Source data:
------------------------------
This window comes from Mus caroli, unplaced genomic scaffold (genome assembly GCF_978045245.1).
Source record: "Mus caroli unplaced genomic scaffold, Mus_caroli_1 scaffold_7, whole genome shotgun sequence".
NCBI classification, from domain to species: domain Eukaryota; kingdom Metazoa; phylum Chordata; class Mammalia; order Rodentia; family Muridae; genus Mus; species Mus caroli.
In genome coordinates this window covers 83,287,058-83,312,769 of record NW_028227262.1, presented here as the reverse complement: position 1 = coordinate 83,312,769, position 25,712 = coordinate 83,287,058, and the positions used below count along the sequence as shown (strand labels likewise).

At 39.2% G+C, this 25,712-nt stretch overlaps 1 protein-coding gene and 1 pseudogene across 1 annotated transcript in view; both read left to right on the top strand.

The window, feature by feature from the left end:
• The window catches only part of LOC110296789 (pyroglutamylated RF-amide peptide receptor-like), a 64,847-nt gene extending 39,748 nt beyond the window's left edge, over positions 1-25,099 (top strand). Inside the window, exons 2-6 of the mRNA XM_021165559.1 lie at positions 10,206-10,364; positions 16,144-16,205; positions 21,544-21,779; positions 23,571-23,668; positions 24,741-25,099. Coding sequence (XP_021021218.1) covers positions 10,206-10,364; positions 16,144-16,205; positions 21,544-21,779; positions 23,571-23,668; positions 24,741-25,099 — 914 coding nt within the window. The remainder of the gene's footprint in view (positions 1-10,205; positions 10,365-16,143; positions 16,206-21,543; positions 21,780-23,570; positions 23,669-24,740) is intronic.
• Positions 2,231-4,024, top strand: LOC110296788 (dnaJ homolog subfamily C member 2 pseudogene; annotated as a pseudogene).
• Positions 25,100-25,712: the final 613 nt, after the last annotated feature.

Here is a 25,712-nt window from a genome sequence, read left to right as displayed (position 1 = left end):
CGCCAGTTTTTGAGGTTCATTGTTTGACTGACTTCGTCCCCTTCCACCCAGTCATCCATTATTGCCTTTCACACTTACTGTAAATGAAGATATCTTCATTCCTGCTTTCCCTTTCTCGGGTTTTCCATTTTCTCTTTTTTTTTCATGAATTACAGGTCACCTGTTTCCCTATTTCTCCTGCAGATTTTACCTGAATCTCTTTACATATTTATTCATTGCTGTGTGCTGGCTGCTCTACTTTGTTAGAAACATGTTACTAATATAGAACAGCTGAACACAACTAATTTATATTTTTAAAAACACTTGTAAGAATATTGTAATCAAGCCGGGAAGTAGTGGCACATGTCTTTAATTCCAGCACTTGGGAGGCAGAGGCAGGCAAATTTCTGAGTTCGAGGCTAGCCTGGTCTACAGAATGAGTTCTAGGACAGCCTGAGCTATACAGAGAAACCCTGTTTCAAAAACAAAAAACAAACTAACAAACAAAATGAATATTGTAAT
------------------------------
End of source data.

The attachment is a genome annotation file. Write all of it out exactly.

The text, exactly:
This window comes from Mus caroli, unplaced genomic scaffold (genome assembly GCF_978045245.1).
Source record: "Mus caroli unplaced genomic scaffold, Mus_caroli_1 scaffold_7, whole genome shotgun sequence".
NCBI classification, from domain to species: domain Eukaryota; kingdom Metazoa; phylum Chordata; class Mammalia; order Rodentia; family Muridae; genus Mus; species Mus caroli.
In genome coordinates this window covers 83,287,058-83,312,769 of record NW_028227262.1, presented here as the reverse complement: position 1 = coordinate 83,312,769, position 25,712 = coordinate 83,287,058, and the positions used below count along the sequence as shown (strand labels likewise).

At 39.2% G+C, this 25,712-nt stretch overlaps 1 protein-coding gene and 1 pseudogene across 1 annotated transcript in view; both read left to right on the top strand.

The window, feature by feature from the left end:
• The window catches only part of LOC110296789 (pyroglutamylated RF-amide peptide receptor-like), a 64,847-nt gene extending 39,748 nt beyond the window's left edge, over positions 1-25,099 (top strand). Inside the window, exons 2-6 of the mRNA XM_021165559.1 lie at positions 10,206-10,364; positions 16,144-16,205; positions 21,544-21,779; positions 23,571-23,668; positions 24,741-25,099. Coding sequence (XP_021021218.1) covers positions 10,206-10,364; positions 16,144-16,205; positions 21,544-21,779; positions 23,571-23,668; positions 24,741-25,099 — 914 coding nt within the window. The remainder of the gene's footprint in view (positions 1-10,205; positions 10,365-16,143; positions 16,206-21,543; positions 21,780-23,570; positions 23,669-24,740) is intronic.
• Positions 2,231-4,024, top strand: LOC110296788 (dnaJ homolog subfamily C member 2 pseudogene; annotated as a pseudogene).
• Positions 25,100-25,712: the final 613 nt, after the last annotated feature.

Here is a 25,712-nt window from a genome sequence, read left to right as displayed (position 1 = left end):
CGCCAGTTTTTGAGGTTCATTGTTTGACTGACTTCGTCCCCTTCCACCCAGTCATCCATTATTGCCTTTCACACTTACTGTAAATGAAGATATCTTCATTCCTGCTTTCCCTTTCTCGGGTTTTCCATTTTCTCTTTTTTTTTCATGAATTACAGGTCACCTGTTTCCCTATTTCTCCTGCAGATTTTACCTGAATCTCTTTACATATTTATTCATTGCTGTGTGCTGGCTGCTCTACTTTGTTAGAAACATGTTACTAATATAGAACAGCTGAACACAACTAATTTATATTTTTAAAAACACTTGTAAGAATATTGTAATCAAGCCGGGAAGTAGTGGCACATGTCTTTAATTCCAGCACTTGGGAGGCAGAGGCAGGCAAATTTCTGAGTTCGAGGCTAGCCTGGTCTACAGAATGAGTTCTAGGACAGCCTGAGCTATACAGAGAAACCCTGTTTCAAAAACAAAAAACAAACTAACAAACAAAATGAATATTGTAAT